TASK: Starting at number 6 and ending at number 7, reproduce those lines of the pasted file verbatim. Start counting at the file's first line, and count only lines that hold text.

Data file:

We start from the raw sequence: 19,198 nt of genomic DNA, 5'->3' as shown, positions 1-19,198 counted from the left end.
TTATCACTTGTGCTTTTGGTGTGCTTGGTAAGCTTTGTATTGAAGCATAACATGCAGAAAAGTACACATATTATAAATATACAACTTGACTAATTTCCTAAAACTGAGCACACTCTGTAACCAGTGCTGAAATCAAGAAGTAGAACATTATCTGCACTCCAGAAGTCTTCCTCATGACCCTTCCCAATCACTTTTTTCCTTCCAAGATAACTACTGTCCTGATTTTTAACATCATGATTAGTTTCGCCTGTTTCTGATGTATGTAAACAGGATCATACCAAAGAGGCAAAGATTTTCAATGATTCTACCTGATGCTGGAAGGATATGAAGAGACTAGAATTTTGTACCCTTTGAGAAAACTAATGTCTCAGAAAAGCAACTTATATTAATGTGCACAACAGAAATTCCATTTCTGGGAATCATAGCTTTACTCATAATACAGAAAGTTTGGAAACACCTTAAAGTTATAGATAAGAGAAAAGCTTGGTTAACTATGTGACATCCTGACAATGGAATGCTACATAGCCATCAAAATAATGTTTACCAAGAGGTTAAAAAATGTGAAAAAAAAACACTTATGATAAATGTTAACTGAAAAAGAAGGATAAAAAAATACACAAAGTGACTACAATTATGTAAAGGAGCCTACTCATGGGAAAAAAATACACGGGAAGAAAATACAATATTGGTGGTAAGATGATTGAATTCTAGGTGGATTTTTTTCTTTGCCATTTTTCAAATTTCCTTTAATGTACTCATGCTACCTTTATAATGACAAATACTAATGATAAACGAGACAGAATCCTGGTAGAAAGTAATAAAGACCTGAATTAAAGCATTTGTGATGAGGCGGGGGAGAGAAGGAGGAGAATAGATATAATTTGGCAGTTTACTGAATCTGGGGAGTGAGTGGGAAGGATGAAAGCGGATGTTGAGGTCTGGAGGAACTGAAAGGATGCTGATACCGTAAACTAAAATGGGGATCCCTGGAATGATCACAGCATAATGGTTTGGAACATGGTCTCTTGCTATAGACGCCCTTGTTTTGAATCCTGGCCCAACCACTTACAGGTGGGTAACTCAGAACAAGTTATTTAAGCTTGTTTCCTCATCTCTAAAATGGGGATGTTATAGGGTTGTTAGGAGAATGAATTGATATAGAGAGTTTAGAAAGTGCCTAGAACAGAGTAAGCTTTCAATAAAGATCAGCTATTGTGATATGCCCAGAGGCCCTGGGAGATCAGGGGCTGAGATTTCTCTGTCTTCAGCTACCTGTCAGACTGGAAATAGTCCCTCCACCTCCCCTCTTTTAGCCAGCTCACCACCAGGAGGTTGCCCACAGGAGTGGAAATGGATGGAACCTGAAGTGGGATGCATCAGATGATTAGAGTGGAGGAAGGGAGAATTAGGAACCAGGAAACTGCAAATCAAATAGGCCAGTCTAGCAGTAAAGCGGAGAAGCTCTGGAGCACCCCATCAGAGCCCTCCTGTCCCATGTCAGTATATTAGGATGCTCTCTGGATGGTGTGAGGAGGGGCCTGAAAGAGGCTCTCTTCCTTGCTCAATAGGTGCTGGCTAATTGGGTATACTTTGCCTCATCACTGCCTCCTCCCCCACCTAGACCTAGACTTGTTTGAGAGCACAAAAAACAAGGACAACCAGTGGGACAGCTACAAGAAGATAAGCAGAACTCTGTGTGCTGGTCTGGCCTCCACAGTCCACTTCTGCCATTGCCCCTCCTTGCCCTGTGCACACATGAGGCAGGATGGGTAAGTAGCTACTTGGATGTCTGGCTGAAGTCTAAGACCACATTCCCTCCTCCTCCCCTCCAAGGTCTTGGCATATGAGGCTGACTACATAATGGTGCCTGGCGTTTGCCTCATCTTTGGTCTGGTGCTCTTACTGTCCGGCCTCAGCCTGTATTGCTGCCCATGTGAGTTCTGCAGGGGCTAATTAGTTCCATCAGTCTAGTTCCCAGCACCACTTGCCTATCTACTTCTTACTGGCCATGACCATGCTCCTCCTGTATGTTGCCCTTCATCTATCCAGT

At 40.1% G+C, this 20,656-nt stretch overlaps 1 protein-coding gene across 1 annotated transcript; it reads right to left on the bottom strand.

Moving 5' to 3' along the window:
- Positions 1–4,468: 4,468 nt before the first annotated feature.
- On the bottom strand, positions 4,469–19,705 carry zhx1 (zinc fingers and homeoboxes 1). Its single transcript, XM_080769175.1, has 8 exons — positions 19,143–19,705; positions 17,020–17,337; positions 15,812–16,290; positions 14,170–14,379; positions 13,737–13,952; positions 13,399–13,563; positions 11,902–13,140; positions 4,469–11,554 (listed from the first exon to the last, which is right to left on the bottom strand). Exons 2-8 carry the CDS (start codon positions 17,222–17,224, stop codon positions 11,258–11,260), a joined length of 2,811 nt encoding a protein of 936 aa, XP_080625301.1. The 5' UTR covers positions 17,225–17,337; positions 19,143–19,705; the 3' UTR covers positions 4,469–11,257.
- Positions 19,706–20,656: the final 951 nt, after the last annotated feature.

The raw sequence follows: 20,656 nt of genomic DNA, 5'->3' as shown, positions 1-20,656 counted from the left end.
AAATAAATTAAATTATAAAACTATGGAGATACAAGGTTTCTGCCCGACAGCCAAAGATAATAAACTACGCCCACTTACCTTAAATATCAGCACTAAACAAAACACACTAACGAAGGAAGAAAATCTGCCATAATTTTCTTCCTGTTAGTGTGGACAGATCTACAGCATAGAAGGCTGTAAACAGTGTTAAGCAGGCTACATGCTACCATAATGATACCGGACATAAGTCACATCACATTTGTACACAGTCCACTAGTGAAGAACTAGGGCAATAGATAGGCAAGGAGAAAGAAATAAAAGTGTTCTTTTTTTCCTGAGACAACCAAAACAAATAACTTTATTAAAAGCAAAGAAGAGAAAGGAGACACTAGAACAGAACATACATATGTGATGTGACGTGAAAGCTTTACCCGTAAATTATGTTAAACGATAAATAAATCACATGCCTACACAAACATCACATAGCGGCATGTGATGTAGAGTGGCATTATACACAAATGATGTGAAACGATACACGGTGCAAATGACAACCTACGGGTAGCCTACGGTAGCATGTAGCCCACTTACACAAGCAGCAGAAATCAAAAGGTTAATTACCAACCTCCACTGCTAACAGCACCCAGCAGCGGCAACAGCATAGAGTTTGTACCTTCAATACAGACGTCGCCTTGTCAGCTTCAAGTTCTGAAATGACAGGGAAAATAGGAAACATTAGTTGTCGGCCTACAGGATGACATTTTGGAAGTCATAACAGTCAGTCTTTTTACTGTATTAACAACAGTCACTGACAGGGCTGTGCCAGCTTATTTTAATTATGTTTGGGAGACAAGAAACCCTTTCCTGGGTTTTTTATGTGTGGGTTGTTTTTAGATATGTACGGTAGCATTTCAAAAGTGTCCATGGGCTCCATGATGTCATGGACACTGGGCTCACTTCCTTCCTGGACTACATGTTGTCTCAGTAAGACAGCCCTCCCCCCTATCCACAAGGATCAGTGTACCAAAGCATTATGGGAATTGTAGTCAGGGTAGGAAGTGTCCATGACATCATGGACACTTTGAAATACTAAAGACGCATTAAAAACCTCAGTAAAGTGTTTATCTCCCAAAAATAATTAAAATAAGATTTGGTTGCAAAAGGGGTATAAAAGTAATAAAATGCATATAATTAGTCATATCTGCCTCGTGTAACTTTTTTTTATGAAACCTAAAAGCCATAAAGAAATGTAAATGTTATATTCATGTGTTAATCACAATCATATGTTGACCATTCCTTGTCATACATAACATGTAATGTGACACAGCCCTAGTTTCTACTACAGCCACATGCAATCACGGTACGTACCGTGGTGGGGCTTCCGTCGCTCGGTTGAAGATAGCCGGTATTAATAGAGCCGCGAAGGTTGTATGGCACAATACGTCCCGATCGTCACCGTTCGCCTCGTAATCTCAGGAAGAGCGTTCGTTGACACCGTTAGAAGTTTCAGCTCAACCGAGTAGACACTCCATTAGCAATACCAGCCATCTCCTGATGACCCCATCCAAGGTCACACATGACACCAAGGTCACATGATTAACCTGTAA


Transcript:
- On the bottom strand, positions 4,469–19,705 carry zhx1 (zinc fingers and homeoboxes 1). Its single transcript, XM_080769175.1, has 8 exons — positions 19,143–19,705; positions 17,020–17,337; positions 15,812–16,290; positions 14,170–14,379; positions 13,737–13,952; positions 13,399–13,563; positions 11,902–13,140; positions 4,469–11,554 (listed from the first exon to the last, which is right to left on the bottom strand). Exons 2-8 carry the CDS (start codon positions 17,222–17,224, stop codon positions 11,258–11,260), a joined length of 2,811 nt encoding a protein of 936 aa, XP_080625301.1. The 5' UTR covers positions 17,225–17,337; positions 19,143–19,705; the 3' UTR covers positions 4,469–11,257.
- Positions 19,706–20,656: the final 951 nt, after the last annotated feature.